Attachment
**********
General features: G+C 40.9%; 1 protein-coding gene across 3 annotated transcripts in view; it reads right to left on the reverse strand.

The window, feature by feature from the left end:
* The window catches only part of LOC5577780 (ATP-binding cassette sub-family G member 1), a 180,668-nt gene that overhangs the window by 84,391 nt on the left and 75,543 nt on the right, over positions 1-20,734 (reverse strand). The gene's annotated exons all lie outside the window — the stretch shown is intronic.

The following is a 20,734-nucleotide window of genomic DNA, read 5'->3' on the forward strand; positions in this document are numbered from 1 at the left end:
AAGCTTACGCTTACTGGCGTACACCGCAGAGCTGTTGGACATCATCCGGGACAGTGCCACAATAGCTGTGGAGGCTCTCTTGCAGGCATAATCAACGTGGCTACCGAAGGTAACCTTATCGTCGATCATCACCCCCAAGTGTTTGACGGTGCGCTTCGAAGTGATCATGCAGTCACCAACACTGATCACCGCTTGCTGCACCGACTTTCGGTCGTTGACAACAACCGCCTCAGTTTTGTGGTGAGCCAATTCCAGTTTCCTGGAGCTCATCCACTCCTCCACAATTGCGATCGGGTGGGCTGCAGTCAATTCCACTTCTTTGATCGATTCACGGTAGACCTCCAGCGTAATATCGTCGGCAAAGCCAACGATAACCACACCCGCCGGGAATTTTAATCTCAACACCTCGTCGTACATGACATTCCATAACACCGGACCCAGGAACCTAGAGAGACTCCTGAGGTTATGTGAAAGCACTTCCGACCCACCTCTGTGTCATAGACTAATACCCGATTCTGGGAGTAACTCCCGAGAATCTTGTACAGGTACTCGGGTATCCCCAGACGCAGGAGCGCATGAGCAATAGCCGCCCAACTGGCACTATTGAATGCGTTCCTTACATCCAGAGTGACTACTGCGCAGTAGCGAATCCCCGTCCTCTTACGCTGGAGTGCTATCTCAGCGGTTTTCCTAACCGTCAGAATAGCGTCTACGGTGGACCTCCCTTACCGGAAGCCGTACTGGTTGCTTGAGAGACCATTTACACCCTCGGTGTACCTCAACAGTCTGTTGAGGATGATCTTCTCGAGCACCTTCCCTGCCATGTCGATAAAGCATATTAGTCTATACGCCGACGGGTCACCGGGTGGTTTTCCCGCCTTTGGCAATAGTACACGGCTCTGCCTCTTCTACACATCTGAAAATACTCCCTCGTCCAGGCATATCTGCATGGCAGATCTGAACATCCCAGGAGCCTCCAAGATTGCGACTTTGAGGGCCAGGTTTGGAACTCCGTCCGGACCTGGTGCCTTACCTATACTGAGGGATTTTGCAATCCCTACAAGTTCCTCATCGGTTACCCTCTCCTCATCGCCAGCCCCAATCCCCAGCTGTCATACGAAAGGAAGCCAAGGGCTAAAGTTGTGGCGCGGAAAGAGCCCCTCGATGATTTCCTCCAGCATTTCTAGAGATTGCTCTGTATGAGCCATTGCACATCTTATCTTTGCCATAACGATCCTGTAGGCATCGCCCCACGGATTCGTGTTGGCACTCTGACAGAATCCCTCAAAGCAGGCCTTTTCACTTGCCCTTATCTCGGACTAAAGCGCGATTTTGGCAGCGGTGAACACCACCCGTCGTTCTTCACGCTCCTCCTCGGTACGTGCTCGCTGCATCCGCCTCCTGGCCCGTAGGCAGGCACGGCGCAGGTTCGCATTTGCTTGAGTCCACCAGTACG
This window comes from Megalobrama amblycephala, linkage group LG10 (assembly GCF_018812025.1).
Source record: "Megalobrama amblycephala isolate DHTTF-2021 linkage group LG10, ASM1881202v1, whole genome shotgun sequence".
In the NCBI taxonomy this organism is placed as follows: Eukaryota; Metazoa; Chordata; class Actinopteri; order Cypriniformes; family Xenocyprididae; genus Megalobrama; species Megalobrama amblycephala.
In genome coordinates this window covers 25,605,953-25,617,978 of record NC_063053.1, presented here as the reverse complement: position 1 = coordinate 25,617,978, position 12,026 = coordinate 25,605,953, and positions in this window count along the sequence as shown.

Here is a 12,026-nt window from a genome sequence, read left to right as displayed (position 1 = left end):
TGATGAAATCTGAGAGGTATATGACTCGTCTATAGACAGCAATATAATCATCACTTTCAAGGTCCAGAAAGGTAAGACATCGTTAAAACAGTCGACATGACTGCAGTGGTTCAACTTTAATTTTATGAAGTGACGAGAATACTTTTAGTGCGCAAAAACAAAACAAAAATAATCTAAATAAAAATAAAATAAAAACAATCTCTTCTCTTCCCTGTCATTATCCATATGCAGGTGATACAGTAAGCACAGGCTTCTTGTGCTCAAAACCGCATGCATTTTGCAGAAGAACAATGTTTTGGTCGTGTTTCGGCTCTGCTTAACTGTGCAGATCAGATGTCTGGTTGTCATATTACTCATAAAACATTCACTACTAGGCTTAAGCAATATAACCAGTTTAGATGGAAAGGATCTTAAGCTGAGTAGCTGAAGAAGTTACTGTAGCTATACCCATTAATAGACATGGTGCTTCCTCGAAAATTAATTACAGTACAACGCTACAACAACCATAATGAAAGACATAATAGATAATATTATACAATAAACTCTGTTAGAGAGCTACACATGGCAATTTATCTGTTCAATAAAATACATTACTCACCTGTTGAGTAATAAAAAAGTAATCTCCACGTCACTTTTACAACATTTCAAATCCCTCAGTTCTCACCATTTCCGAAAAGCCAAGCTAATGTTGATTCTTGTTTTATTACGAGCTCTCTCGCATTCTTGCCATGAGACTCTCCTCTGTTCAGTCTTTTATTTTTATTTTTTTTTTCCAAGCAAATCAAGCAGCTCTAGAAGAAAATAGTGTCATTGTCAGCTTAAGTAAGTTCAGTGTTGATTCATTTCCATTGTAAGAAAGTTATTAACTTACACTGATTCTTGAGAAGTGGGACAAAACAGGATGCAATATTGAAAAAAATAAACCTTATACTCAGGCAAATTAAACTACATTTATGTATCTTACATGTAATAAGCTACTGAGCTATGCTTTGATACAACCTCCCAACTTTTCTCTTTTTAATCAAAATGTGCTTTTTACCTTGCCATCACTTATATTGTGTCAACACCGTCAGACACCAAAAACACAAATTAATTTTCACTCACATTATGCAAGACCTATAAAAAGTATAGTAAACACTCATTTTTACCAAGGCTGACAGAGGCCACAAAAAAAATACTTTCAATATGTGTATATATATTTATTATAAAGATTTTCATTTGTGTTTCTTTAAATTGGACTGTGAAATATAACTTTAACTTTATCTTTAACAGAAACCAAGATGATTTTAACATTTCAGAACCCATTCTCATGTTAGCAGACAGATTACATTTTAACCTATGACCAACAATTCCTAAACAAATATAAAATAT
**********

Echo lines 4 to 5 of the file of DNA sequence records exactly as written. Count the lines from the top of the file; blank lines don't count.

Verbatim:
The following is a 20,734-nucleotide window of genomic DNA, read 5'->3' on the forward strand; positions in this document are numbered from 1 at the left end:
AAGCTTACGCTTACTGGCGTACACCGCAGAGCTGTTGGACATCATCCGGGACAGTGCCACAATAGCTGTGGAGGCTCTCTTGCAGGCATAATCAACGTGGCTACCGAAGGTAACCTTATCGTCGATCATCACCCCCAAGTGTTTGACGGTGCGCTTCGAAGTGATCATGCAGTCACCAACACTGATCACCGCTTGCTGCACCGACTTTCGGTCGTTGACAACAACCGCCTCAGTTTTGTGGTGAGCCAATTCCAGTTTCCTGGAGCTCATCCACTCCTCCACAATTGCGATCGGGTGGGCTGCAGTCAATTCCACTTCTTTGATCGATTCACGGTAGACCTCCAGCGTAATATCGTCGGCAAAGCCAACGATAACCACACCCGCCGGGAATTTTAATCTCAACACCTCGTCGTACATGACATTCCATAACACCGGACCCAGGAACCTAGAGAGACTCCTGAGGTTATGTGAAAGCACTTCCGACCCACCTCTGTGTCATAGACTAATACCCGATTCTGGGAGTAACTCCCGAGAATCTTGTACAGGTACTCGGGTATCCCCAGACGCAGGAGCGCATGAGCAATAGCCGCCCAACTGGCACTATTGAATGCGTTCCTTACATCCAGAGTGACTACTGCGCAGTAGCGAATCCCCGTCCTCTTACGCTGGAGTGCTATCTCAGCGGTTTTCCTAACCGTCAGAATAGCGTCTACGGTGGACCTCCCTTACCGGAAGCCGTACTGGTTGCTTGAGAGACCATTTACACCCTCGGTGTACCTCAACAGTCTGTTGAGGATGATCTTCTCGAGCACCTTCCCTGCCATGTCGATAAAGCATATTAGTCTATACGCCGACGGGTCACCGGGTGGTTTTCCCGCCTTTGGCAATAGTACACGGCTCTGCCTCTTCTACACATCTGAAAATACTCCCTCGTCCAGGCATATCTGCATGGCAGATCTGAACATCCCAGGAGCCTCCAAGATTGCGACTTTGAGGGCCAGGTTTGGAACTCCGTCCGGACCTGGTGCCTTACCTATACTGAGGGATTTTGCAATCCCTACAAGTTCCTCATCGGTTACCCTCTCCTCATCGCCAGCCCCAATCCCCAGCTGTCATACGAAAGGAAGCCAAGGGCTAAAGTTGTGGCGCGGAAAGAGCCCCTCGATGATTTCCTCCAGCATTTCTAGAGATTGCTCTGTATGAGCCATTGCACATCTTATCTTTGCCATAACGATCCTGTAGGCATCGCCCCACGGATTCGTGTTGGCACTCTGACAGAATCCCTCAAAGCAGGCCTTTTCACTTGCCCTTATCTCGGACTAAAGCGCGATTTTGGCAGCGGTGAACACCACCCGTCGTTCTTCACGCTCCTCCTCGGTACGTGCTCGCTGCATCCGCCTCCTGGCCCGTAGGCAGGCACGGCGCAGGTTCGCATTTGCTTGAGTCCACCAGTACG